The relationship between the subtypes of psychotic experiences (PEs) and common mental health symptoms remains unclear. The current study aims to establish the 12-month prevalence of PEs in a representative sample of community-dwelling Chinese population in Hong Kong and explore the relationship of types of PEs and common mental health symptoms.
This is a population-based two-phase household survey of Chinese population in Hong Kong aged 16–75 (N = 5719) conducted between 2010 and 2013 and a 2-year follow-up study of PEs positive subjects (N = 152). PEs were measured with Psychosis Screening Questionnaire (PSQ) and subjects who endorsed any item on the PSQ without a clinical diagnosis of psychotic disorder were considered as PE-positive. Types of PEs were characterized using a number of PEs (single v. multiple) and latent class analysis. All PE-positive subjects were assessed with common mental health symptoms and suicidal ideations at baseline and 2-year follow-up. PE status was also assessed at 2-year follow-up.
The 12-month prevalence of PEs in Hong Kong was 2.7% with 21.1% had multiple PEs. Three latent classes of PEs were identified: hallucination, paranoia and mixed. Multiple PEs and hallucination latent class of PEs were associated with higher levels of common mental health symptoms. PE persistent rate at 2-year follow-up was 15.1%. Multiple PEs was associated with poorer mental health at 2-year follow-up.
Results highlighted the transient and heterogeneous nature of PEs, and that multiple PEs and hallucination subtype of PEs may be specific indices of poorer common mental health.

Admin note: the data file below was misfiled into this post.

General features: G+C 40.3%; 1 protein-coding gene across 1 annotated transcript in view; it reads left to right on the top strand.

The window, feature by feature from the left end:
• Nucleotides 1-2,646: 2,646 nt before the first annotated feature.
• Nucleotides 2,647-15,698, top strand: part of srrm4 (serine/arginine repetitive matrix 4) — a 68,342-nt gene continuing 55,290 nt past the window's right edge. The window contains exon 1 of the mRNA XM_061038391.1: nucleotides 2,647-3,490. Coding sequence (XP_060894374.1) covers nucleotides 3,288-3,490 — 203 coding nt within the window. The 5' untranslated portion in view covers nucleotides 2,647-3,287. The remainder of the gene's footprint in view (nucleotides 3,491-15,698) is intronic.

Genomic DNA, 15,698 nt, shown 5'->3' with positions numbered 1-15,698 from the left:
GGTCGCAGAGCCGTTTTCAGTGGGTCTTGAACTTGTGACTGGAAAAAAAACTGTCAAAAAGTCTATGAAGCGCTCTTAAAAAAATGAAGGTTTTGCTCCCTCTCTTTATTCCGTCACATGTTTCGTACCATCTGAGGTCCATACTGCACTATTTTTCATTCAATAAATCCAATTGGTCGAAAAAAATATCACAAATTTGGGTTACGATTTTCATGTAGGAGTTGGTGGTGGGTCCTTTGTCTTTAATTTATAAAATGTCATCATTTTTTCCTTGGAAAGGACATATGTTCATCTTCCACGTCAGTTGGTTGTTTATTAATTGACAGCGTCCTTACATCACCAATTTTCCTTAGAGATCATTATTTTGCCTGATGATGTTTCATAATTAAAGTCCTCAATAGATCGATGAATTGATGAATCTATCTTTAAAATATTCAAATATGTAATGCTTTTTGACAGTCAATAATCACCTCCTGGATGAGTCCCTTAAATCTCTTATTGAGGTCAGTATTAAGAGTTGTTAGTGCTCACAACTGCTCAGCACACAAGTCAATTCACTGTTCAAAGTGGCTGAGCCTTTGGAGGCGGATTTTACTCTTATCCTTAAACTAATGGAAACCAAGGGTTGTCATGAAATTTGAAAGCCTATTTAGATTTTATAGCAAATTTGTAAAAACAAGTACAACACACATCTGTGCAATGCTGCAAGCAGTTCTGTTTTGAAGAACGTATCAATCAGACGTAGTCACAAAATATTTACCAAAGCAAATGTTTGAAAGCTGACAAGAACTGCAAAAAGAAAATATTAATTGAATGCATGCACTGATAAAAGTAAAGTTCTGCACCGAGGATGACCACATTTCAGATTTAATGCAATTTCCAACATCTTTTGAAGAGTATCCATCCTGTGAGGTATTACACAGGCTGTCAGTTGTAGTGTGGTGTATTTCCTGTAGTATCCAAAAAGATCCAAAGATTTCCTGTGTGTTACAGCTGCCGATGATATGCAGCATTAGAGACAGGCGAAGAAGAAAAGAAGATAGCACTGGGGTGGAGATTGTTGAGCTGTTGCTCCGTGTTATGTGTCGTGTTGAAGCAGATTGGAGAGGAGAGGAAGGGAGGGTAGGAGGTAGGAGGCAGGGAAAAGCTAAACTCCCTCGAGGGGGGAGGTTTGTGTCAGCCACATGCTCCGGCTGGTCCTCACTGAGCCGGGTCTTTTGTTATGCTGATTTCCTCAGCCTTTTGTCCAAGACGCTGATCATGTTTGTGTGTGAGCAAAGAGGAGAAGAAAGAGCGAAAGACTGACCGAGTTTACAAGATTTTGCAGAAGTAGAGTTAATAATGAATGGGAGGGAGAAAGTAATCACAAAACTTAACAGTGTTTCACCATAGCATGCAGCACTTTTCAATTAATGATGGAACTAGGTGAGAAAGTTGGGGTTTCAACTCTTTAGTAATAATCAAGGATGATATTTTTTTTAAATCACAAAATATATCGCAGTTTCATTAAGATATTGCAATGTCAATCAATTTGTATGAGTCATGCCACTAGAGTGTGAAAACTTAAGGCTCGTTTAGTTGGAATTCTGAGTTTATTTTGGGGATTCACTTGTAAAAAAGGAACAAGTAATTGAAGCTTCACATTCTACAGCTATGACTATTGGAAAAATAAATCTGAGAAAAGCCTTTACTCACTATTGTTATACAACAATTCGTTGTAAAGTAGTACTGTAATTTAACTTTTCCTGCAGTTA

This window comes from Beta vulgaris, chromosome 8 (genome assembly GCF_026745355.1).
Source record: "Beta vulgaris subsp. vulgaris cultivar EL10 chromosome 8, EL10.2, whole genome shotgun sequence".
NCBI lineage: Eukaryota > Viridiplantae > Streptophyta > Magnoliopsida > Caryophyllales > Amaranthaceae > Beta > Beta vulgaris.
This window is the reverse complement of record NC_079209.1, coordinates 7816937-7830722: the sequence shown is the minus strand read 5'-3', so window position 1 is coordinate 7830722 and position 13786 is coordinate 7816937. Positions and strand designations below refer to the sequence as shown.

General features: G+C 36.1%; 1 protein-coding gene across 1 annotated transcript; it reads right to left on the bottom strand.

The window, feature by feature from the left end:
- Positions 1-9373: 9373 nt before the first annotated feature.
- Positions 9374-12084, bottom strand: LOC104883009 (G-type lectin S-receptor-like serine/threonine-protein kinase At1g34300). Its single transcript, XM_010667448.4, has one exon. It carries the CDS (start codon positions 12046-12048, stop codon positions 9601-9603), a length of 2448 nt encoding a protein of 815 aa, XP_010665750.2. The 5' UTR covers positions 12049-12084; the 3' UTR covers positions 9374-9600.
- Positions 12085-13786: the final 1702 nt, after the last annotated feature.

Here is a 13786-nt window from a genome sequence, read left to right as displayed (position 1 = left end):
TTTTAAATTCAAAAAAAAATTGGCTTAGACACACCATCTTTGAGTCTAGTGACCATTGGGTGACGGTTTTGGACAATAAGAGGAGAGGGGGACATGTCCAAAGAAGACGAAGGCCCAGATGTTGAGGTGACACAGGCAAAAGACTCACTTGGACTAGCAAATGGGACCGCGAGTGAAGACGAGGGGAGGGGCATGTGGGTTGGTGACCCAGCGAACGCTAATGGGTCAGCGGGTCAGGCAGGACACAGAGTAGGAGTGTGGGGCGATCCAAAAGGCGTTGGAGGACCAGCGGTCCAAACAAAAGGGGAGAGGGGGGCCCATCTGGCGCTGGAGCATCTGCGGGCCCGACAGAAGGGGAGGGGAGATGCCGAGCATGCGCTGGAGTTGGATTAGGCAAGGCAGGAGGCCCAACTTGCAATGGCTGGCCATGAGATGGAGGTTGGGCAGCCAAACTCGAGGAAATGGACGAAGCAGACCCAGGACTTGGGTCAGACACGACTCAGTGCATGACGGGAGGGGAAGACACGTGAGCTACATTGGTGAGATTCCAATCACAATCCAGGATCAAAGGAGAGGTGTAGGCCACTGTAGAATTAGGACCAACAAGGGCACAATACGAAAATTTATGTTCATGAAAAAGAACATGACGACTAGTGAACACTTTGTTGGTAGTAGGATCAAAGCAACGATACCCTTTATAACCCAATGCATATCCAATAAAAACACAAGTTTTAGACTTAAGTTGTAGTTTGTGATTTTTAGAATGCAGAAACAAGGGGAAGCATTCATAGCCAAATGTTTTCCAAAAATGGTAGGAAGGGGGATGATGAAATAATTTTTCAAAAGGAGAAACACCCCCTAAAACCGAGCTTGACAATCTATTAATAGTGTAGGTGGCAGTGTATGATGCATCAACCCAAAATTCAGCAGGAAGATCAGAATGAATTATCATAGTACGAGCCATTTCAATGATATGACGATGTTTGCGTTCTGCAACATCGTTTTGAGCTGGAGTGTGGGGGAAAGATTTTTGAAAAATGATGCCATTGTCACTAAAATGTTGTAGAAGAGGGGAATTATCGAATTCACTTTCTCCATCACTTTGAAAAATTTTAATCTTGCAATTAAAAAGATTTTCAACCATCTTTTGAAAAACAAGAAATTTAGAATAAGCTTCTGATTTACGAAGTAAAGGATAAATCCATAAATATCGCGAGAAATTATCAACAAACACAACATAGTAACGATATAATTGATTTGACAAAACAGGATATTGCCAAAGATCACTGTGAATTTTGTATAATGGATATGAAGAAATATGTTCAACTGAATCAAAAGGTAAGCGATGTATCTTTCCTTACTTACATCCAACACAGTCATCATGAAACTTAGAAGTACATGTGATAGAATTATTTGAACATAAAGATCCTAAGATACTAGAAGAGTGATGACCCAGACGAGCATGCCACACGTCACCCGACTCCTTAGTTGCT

Anxiety disorders are prevalent yet under-recognized in late life. We examined the prevalence of anxiety disorders in a representative sample of community dwelling older adults in Hong Kong.
Data on 1,158 non-demented respondents aged 60–75 years were extracted from the Hong Kong Mental Morbidity survey (HKMMS). Anxiety was assessed with the revised Clinical Interview Schedule (CIS-R).
One hundred and thirty-seven respondents (11.9%, 95% CI = 10–13.7%) had common mental disorders with a CIS-R score of 12 or above. 8% (95% CI = 6.5–9.6%) had anxiety, 2.2% (95% CI = 1.3–3%) had an anxiety disorder comorbid with depressive disorder, and 1.7% (95% CI = 1–2.5%) had depression. Anxious individuals were more likely to be females (χ2 = 25.3, p < 0.001), had higher chronic physical burden (t = −9.3, p < 0.001), lower SF-12 physical functioning score (t = 9.2, p < 0.001), and poorer delayed recall (t = 2.3, p = 0.022). The risk of anxiety was higher for females (OR 2.8, 95% C.I. 1.7–4.6, p < 0.001) and those with physical illnesses (OR 1.4, 95% C.I. 1.3–1.6, p < 0.001). The risk of anxiety disorders increased in those with disorders of cardiovascular (OR 1.9, 95% C.I. 1.2–2.9, p = 0.003), musculoskeletal (OR 2.0, 95% C.I. 1.5–2.7, p < 0.001), and genitourinary system (OR 2.0, 95% C.I. 1.3–3.2, p = 0.002).